It’s a completely irrational, emotional, gut-instinct thing. (Have you ever walked into a restaurant and just felt an instant, knee-jerkingly negative vibe?)

First impressions matter. Details matter… Location. Colors. Layout. Even the coffee you serve says something about your brand. Is your company percolating along on Folger’s, or is it serving up a hot shot of espresso with a perfect crema on top?

Ask yourself this: Is there a disconnect between what people see in your marketing materials and what they experience in your office? Be honest.

Is your office space in alignment with your brand and your corporate culture? Many small companies that are genuinely warm and inviting in person maintain offices that are far too chilly and corporate. They’re trying so hard to look big and important they overstep their own brand personality.

And vice-versa.

Big banks work hard to make themselves sound friendly and personable in their advertising. Then you walk into any branch, and the decor is vintage 1990s institutional snooze fest. And unfortunately, the customer experience is usually aligned with the decor.  (One notable exception is Umpqua Bank.)

TVA Architects BNBranding's Brand Insight Blog

Ideally, you want to align the look, feel and functionality of your office space with the brand personality, culture and operation of your company.

Easier said than done.

You can’t just take the “about us” section of your website and hand that off to an interior designer and expect a miracle.

If you’re moving into a new space, or thinking of a refresh of your current office, it helps to go back to an honest assessment of your brand… To your core values and your main messages that always seem to get relegated to internal documents and forgettable, corporate mission statements.

Your brand needs a bible.

That way, you always have a clear reference point. A testament. A philosophical road map that can be the inspiration for your marketing efforts, your business initiatives and your latest office makeover.

So when you’re looking at colors and carpet and furniture you can hold up the bible and say, “is this on brand? Is this really us?” Is this the right direction?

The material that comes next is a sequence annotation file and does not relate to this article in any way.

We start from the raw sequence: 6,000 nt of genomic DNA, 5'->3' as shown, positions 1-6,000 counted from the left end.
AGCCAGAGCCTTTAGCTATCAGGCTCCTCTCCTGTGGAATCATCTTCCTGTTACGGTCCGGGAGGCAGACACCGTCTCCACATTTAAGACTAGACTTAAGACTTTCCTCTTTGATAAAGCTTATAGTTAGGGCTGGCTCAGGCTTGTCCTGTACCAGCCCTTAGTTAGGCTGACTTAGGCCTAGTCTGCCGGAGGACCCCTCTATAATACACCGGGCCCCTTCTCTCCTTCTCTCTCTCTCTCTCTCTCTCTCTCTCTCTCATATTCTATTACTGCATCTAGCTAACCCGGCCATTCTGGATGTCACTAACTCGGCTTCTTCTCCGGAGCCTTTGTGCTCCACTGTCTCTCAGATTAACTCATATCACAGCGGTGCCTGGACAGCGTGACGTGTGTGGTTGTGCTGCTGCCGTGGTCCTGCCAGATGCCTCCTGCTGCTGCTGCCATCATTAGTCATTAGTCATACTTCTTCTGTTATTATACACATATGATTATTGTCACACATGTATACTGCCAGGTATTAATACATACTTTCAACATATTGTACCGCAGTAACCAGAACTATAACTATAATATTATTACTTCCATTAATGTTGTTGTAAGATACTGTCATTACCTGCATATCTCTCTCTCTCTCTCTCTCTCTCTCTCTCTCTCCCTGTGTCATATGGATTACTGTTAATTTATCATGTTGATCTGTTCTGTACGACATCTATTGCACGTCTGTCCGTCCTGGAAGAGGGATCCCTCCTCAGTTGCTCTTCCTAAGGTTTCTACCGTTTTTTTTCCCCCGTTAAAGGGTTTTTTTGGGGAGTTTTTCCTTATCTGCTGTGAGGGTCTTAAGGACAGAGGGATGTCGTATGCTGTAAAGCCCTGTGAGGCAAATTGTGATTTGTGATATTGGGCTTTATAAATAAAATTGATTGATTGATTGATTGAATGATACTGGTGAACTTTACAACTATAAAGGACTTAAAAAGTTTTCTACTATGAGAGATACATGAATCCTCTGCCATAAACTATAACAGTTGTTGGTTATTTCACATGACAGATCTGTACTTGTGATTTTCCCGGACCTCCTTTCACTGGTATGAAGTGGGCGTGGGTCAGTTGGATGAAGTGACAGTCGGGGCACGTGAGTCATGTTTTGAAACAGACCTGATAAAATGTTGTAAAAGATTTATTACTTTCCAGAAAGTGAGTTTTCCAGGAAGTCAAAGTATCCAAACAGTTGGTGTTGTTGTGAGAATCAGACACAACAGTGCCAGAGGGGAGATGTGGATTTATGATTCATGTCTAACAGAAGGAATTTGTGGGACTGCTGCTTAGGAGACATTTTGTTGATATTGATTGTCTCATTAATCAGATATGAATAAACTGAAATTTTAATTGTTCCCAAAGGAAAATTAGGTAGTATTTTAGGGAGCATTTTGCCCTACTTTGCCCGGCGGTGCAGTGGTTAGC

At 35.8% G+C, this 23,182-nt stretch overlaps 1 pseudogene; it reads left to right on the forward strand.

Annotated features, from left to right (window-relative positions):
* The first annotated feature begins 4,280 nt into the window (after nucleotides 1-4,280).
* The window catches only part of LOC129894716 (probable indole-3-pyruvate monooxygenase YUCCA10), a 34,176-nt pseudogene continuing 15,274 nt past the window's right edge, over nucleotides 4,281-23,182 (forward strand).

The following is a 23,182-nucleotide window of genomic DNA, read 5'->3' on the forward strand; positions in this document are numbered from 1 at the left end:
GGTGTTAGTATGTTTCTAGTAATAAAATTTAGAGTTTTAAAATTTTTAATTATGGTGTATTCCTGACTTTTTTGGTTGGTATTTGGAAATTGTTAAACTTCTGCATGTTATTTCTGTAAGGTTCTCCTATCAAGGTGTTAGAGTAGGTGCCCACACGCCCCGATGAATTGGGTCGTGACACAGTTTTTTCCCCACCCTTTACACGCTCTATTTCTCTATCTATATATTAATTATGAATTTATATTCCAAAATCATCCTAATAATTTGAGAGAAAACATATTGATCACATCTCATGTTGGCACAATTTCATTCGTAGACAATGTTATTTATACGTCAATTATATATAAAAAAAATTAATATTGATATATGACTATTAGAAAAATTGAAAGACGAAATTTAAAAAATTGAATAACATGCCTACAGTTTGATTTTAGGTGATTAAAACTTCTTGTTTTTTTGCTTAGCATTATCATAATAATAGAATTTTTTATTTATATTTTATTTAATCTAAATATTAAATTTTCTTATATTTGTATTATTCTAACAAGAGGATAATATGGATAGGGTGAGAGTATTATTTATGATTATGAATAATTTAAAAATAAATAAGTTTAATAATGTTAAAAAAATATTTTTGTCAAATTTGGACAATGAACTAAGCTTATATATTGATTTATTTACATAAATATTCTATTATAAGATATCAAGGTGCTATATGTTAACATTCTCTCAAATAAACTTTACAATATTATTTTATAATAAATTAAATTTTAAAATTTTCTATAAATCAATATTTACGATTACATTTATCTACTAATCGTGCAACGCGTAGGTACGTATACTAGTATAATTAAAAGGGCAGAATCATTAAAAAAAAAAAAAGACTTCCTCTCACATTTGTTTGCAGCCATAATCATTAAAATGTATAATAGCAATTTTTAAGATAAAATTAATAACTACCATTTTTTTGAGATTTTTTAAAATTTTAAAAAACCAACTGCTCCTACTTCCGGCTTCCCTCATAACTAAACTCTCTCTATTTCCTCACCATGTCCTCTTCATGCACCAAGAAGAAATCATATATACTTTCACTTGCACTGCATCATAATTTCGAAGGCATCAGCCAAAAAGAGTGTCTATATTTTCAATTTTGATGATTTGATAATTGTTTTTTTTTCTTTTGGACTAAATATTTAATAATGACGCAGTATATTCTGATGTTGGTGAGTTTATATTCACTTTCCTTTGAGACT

When I’m working with a new client I always start with that fundamental. I work with companies to spell out their brand and put it down on paper.

It’s not easy. It requires research, a lot of listening on my part, and a lot of soul searching from the client. (More than most people ever have time for.) But it saves tons of time later on by eliminating false starts when we’re working on tactical marketing items like digital advertising, a trade show booth, a powerpoint deck, or a new corporate video.

Or new interiors, for that matter.

“The right input is crucial for corporate jobs,” says Lisa Slayman of Slayman Design. “When clients are wishy-washy about their brand… that’s when things get difficult.”

The same goes for marketing.

“The best clients are the ones who are clear about what their company stands for. What their brand is. When I see it down on paper, that makes it a lot easier to translate to the interior design job. It makes every decision easier.”

Getting the brand message right and communicating it quickly and clearly is one of the most important things you can do as a business owner. You can’t have brand alignment if you don’t have your brand defined.

Your brand bible should inform hiring decisions, marketing decisions, operational decisions and even finance decisions. It should unite people and provide the crystal clear marching orders you need to move continually in the right direction.

If you don’t have one, call me.